How to Beat the Heat Stroke – A Guide for Seniors
From Steve Johnson of Public Health Library
One of the most controversial debates in recent history has been over the topic of global warming. Regardless of whether or not you believe in climate change or global warming, there’s no denying that some areas have seen a relatively mild fall and winter. For the past few years, we have experienced a rise in record-breaking temperatures above and beyond anything previously recorded.
This temperature increase has led some individuals to worry about whether senior adults will be left vulnerable to heat stroke (or worse) on hot days. Age is a factor in many heat-related illnesses, this doesn’t mean seniors have to stay indoors or limit their enjoyable experiences. Although fall is officially upon us, the risk for heat stroke is still present. Seniors can enjoy the warm and cool combo without falling victim to the elements. Here are some tips for how to have a happy, healthy outdoor experience at any age:
Stay hydrated. Few seniors drink enough water each day, reaching instead for soda or tea. It also doesn’t help that as we age, physiological changes within the body can limit our ability to perceive thirst - and many medications can contribute to dehydration.
Beat the heat. Take care not to allow increased temperatures to shorten your life expectancy. Because every situation is different, seniors should talk to their doctors about how to protect their health. See how your medications might be affected by the heat. Ask whether any of your medications might put you at greater risk of dehydration, heart conditions, or overheating.
Consider your clothing. People of all ages should also take proper safety precautions before going outside. Always wear sunscreen, and consider wearing a hat. Keep in mind that although the temperature may be cool and the sun hidden behind clouds, UV rays are still shining, meaning you are still vulnerable to sunburn and heat stroke. Consider wearing light-colored cotton clothing, as the breathable fabric is more naturally cooling, and dress in layers so you can adjust your comfort level accordingly. Because harmful UV rays can damage your vision as well as your skin, it is important to wear UV protective sunglasses when outdoors.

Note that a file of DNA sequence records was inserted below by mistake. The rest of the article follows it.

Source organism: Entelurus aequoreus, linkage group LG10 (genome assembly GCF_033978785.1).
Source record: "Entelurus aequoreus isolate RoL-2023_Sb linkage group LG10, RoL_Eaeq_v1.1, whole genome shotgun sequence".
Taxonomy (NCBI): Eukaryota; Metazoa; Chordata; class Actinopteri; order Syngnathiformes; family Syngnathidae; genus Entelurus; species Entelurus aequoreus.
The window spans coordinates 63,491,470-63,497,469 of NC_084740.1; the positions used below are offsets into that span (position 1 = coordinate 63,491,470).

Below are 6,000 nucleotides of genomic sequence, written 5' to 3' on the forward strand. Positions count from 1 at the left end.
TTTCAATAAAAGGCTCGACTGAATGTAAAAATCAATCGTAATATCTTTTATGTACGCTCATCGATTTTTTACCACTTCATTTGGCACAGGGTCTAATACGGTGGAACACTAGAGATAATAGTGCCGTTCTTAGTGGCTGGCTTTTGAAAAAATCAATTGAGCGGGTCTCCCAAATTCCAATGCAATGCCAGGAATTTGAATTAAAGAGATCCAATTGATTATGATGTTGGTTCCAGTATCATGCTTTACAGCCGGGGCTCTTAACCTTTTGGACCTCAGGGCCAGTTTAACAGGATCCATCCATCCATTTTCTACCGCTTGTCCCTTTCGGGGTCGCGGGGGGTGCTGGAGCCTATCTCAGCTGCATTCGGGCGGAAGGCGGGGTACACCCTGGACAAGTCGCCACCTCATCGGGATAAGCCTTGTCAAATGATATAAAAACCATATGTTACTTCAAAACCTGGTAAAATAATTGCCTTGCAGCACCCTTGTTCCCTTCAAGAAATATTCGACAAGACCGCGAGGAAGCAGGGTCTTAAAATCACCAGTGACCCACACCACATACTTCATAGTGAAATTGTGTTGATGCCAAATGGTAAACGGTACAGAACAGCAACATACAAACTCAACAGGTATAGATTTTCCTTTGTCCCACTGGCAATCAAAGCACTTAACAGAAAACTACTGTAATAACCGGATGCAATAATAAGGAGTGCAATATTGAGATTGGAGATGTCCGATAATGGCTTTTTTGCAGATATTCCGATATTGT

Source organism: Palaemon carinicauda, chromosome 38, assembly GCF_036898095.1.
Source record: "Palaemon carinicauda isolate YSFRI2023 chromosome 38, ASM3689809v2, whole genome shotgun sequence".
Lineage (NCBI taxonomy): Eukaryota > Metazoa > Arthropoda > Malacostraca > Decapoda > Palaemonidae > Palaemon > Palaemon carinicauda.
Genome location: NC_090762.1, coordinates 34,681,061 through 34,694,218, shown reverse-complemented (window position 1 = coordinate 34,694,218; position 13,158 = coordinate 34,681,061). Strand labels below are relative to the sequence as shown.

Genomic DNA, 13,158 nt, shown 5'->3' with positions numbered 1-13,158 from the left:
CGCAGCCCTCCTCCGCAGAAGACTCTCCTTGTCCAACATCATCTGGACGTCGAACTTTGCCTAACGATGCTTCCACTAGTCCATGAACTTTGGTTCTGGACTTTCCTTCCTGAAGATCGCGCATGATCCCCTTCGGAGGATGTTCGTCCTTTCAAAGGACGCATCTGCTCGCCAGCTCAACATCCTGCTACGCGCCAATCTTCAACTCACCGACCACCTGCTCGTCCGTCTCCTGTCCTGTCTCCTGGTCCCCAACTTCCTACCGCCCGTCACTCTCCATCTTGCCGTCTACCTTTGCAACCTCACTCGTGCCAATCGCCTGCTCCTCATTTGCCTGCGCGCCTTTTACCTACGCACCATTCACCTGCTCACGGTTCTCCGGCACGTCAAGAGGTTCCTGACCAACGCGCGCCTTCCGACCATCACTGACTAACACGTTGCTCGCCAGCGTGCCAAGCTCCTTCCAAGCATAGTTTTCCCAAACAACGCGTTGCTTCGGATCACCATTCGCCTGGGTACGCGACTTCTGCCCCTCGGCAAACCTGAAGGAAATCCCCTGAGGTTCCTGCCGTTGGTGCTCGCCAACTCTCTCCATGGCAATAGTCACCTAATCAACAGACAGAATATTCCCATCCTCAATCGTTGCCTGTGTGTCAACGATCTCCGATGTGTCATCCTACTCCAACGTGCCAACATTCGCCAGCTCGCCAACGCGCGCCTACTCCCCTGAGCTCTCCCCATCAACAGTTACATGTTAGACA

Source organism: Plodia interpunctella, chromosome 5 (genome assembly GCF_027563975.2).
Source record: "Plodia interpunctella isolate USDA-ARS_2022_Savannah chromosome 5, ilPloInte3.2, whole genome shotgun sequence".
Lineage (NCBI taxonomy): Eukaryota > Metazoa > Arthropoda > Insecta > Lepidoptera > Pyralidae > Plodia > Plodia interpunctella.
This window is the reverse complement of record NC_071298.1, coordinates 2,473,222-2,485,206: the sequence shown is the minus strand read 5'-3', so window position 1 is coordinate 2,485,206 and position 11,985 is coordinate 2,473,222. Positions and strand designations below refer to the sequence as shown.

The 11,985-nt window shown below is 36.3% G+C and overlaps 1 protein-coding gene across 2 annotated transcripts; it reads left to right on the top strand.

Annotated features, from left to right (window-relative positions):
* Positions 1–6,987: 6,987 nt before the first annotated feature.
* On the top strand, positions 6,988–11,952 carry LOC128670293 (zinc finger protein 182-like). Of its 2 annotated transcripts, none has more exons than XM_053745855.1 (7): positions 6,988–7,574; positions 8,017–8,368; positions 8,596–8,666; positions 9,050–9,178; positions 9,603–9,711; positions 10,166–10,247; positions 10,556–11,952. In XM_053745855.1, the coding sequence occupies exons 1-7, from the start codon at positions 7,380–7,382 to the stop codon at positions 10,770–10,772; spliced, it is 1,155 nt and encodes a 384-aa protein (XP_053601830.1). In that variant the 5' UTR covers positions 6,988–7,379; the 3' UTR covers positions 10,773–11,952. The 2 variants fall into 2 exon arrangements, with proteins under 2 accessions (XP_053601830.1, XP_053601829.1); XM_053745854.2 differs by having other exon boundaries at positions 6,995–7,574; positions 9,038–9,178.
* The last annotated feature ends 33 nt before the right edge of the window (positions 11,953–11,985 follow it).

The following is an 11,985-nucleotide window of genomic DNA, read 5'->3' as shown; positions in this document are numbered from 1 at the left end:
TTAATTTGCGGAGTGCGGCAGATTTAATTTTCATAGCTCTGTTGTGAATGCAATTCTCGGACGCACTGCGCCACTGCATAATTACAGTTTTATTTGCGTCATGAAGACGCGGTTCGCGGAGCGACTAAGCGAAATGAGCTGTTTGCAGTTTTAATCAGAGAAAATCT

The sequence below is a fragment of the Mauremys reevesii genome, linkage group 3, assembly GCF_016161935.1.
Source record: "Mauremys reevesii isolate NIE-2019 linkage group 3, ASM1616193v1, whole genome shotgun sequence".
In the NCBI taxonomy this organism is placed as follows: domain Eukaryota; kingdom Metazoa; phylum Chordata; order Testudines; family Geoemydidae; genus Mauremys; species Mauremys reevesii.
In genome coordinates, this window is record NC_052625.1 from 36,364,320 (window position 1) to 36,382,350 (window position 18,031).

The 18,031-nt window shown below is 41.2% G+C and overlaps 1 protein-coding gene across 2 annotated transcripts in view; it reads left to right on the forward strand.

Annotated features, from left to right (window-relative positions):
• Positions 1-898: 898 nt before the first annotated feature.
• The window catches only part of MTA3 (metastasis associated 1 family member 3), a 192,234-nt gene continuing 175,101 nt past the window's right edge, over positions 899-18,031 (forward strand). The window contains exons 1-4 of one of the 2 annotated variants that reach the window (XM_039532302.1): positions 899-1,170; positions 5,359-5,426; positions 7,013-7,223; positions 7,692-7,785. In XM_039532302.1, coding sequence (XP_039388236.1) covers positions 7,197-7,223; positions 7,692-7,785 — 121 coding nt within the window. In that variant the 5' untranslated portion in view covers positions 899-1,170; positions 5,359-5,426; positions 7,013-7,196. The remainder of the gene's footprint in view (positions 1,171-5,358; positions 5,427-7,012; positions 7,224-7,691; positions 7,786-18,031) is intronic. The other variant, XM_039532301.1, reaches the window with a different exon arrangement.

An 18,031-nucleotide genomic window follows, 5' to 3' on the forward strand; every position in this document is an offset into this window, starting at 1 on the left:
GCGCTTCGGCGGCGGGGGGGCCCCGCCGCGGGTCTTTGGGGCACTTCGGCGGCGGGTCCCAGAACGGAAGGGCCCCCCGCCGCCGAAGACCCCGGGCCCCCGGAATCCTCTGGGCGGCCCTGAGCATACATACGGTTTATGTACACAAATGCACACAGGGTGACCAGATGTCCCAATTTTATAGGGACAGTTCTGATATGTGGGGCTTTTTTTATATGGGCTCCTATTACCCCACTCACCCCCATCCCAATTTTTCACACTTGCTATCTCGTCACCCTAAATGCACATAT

Ask for help. It’s tempting to stay indoors to avoid the heat and the cold. Unfortunately, that leads to feelings of loneliness and isolation for many seniors. One solution is to ask for help from your loved ones. See if family and friends will stop by for extra visits or assist with grocery deliveries and other errands during the day.
Utilize local services. Check to see if your local area offers services assisting with tasks that are especially difficult for seniors, such as mowing the lawn or delivering groceries. If you’re a pet owner, you might also consider hiring a professional dog walker. These types of services can be literal life savers, allowing seniors to stay safe and cool indoors rather than going outside and risking exhaustion and overheating.
Thanks to the tips above, seniors don’t have to dread the warm temperatures. There’s no reason why people of any age can’t get outside and enjoy the fresh air. With your doctor’s blessing and some safety precautions, you can enjoy a safe and happy outdoor experience.
Steve Johnson is a health nut and wants to use his writing to make the world a healthier place. As co-creator of PublicHealthLibrary, Steve enjoys helping people find the health and medical information they need most.